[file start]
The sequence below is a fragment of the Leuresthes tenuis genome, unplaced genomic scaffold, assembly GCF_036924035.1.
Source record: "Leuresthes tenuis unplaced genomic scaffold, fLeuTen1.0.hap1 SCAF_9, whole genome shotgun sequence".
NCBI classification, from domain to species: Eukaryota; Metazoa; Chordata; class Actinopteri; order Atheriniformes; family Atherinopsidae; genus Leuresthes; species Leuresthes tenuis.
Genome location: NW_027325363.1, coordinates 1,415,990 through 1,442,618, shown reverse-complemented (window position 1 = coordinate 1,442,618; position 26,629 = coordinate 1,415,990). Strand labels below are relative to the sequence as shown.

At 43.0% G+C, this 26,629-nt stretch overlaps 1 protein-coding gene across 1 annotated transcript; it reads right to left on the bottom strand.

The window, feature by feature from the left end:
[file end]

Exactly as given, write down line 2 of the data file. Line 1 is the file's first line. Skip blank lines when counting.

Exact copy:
Source record: "Leuresthes tenuis unplaced genomic scaffold, fLeuTen1.0.hap1 SCAF_9, whole genome shotgun sequence".